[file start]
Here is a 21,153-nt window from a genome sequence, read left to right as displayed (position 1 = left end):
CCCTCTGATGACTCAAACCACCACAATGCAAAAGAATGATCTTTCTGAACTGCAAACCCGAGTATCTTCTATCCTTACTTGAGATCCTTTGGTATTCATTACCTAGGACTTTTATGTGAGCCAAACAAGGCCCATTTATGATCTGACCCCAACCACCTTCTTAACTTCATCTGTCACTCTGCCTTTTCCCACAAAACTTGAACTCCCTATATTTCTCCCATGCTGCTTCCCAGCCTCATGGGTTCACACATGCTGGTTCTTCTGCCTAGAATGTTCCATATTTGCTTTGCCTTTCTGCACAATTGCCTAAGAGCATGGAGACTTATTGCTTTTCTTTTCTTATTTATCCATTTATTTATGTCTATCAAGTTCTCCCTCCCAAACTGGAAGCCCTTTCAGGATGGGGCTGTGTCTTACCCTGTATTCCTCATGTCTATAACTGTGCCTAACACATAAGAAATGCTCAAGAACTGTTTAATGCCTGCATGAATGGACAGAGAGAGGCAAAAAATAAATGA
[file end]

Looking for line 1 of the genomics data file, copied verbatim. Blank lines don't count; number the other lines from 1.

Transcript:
Here is a 21,153-nt window from a genome sequence, read left to right as displayed (position 1 = left end):